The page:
Wednesday, September 06, 2006

The Snow Bowl

The date was November 14, 1992, and the long-standing rivalry between Notre Dame and Penn State renewed itself on the frozen tundra of Notre Dame Stadium, in the game that has become immortalized throughout history as "The Snow Bowl." Notre Dame and Penn State, in a driving snowstorm, battled through a defensive struggle for most of four quarters, with the Irish trailing much of the game, and putting together an incredible goal-line stand in the fourth quarter to set up what was one of the greatest moments in Notre Dame history. Trailing the Nittany Lions by a score of 16-9, the Irish had driven the ball down into the shadow of Touchdown Jesus, and were facing a make-or-break opportunity to pull out a legendary win. The following is a video I unearthed of the couple of minutes that would go down in Notre Dame lore: (please be patient, the video is 3:26) For a longer highlight video, go here.

Notre Dame would hold off Penn State's last second Hail-Mary attempt, and go on to win the game.

In the stands that day stood my father. I clearly remember him telling me later that night that he got to rush the field after the game, and stood on the exact spot where Jerome Bettis had caught the touchdown pass. He was elated, and his passion for the game was contagious; he had instilled in me by then, as a young and impressionable 12-year old boy, a passion for Notre Dame football that burns as brightly today as it ever has.

Three days later, my father passed away from a heart attack at the tender age of 41.

Nearly 15 years later, Notre Dame is once again preparing to welcome the Nittany Lions into Notre Dame Stadium, in a battle between two teams who have recently returned to their glorious past after a long decade of struggles.

In the immortal words of former Notre Dame head coach Lou Holtz, Notre Dame "means family. Where people care about you. Not just because you win or because things go well, but they genuinely care."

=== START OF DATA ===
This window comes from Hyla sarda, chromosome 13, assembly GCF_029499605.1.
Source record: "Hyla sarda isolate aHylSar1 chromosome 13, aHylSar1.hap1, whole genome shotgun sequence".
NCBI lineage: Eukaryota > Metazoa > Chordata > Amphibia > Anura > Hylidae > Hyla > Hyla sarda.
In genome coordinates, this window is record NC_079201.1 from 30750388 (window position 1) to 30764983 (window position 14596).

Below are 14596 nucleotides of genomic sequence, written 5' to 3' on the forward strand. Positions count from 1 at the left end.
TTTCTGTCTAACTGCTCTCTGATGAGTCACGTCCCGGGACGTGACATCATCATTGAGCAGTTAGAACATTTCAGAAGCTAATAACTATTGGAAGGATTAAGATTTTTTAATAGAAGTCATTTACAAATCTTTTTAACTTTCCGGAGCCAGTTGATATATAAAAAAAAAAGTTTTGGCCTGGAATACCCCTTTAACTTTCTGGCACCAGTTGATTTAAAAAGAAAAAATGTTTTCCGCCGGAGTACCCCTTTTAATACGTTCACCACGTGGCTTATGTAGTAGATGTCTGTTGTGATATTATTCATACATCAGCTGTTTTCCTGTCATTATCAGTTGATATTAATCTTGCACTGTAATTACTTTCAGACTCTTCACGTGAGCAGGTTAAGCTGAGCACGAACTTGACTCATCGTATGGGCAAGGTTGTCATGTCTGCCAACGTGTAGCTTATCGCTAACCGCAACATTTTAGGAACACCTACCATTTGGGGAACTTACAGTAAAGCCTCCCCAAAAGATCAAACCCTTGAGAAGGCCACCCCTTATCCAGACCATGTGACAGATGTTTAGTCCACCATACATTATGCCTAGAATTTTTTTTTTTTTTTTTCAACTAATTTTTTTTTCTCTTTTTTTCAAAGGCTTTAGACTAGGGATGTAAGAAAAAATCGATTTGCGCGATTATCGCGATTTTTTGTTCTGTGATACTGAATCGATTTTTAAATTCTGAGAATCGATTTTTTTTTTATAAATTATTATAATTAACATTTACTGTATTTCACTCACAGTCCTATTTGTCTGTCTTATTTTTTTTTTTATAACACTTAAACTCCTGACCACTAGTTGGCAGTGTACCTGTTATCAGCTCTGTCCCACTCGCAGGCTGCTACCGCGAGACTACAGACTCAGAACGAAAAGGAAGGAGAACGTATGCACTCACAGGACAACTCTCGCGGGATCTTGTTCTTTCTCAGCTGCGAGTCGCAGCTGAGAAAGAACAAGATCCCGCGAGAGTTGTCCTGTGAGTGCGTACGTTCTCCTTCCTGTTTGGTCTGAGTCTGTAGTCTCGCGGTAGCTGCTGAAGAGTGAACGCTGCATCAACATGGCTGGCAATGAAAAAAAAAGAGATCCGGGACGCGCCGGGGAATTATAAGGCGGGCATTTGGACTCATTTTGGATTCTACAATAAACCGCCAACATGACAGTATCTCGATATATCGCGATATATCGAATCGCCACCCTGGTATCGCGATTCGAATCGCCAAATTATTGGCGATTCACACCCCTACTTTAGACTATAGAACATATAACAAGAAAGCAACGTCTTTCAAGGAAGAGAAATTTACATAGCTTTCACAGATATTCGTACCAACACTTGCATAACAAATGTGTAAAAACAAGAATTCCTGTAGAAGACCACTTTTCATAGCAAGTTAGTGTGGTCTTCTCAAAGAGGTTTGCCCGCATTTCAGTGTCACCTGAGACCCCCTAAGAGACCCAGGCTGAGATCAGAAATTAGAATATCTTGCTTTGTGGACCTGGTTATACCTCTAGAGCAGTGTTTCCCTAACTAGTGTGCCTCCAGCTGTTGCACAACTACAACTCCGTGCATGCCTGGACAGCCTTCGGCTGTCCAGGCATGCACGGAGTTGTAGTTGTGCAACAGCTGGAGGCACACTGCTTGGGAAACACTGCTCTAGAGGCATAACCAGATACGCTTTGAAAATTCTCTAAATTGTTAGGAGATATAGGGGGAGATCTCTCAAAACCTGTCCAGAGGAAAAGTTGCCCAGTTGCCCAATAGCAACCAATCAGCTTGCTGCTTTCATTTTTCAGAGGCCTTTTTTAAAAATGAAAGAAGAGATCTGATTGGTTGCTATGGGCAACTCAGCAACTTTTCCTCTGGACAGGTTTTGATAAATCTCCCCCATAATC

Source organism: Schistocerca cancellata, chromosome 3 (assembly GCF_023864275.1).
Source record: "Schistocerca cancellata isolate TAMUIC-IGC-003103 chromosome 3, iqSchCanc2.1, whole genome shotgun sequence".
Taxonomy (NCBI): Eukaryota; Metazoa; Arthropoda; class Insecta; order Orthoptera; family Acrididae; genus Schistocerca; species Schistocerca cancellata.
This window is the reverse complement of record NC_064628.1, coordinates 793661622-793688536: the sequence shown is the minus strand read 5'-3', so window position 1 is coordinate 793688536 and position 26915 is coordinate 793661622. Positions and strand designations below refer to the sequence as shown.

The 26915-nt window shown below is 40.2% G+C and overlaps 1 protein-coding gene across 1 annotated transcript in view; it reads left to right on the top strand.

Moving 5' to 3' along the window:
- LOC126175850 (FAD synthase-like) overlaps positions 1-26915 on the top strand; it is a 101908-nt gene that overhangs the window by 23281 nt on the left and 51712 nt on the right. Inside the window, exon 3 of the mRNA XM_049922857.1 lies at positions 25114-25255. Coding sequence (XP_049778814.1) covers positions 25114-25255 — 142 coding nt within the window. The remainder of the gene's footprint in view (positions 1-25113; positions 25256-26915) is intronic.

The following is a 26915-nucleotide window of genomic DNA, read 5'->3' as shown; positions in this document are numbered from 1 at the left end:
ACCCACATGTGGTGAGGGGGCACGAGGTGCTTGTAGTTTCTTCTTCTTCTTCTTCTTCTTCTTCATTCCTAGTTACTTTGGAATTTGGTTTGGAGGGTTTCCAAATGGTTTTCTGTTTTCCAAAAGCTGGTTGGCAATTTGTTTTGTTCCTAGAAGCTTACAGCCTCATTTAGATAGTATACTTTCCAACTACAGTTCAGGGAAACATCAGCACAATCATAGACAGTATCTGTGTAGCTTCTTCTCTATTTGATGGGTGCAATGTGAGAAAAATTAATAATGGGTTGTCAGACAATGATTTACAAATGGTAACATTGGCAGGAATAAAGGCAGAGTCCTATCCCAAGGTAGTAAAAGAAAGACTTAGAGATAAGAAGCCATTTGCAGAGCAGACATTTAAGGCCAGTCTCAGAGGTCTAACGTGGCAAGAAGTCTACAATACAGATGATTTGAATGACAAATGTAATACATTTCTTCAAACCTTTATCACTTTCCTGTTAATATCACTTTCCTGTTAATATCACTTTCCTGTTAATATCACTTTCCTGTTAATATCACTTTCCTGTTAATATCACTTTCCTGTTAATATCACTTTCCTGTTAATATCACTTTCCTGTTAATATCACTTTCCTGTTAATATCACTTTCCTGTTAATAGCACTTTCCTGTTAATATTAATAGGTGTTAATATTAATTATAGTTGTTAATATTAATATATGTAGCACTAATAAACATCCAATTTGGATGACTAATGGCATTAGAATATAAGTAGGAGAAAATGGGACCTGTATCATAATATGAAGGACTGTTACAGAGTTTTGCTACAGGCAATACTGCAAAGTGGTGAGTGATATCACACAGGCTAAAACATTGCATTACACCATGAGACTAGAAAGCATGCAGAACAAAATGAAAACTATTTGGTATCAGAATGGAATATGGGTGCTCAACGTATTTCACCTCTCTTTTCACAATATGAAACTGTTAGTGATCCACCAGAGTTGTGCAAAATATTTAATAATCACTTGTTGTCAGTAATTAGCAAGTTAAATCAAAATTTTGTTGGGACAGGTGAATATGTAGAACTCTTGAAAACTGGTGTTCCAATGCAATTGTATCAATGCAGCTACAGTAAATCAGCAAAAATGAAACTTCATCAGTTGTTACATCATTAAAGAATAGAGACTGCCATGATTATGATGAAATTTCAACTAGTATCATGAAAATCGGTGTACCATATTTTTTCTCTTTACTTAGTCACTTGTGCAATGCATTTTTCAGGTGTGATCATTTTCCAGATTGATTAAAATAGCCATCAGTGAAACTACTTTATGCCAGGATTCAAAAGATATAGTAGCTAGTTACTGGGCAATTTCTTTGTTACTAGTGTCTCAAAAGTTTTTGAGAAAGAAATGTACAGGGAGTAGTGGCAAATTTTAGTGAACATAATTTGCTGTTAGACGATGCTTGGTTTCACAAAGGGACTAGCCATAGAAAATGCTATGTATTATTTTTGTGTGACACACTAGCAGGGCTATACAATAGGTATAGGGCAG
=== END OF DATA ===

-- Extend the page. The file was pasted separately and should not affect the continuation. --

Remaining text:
Holtz went on to say that "in 1986, people were saying that Notre Dame would never win again." Today, like in 1988, the Notre Dame faithful have weathered the storms, always believing that someday soon the Irish would return to glory, ignoring naysayers, believing in the commitment to excellence that has defined Notre Dame football over the past century.

My father's memory has been a driving force in my life, and his belief in me and in what I could achieve has led me to where I am today, attending the University of Notre Dame. Lou made the point to his players that they represent Notre Dame, everyone that has come before them, and everyone that has come after. And that means not only the players and the coaches, but also the students and alumni, the staff, and even the fans like my father. He didn't attend Notre Dame, he didn't play football for the Fightin' Irish, or work at the university. He was simply a man who understood and believed in the Notre Dame spirit. And as these players take the field, they will be representing everything that is Notre Dame, and will put everything they have into fighting for these ideals.

And all we have to do is believe. Believe like the men traveling the country with Rockne after being shunned by the Michigans of the world. Believe like the men who won National Championships for Leahy when they weren't too busy saving the world from the oppression of the Nazis. Believe like the men who won under Ara and Lou after the world had relegated the Irish to the dustbin of history. Believe like my father in 1992, and like I believe today in the leadership of Coach Weis.

You gotta believe.

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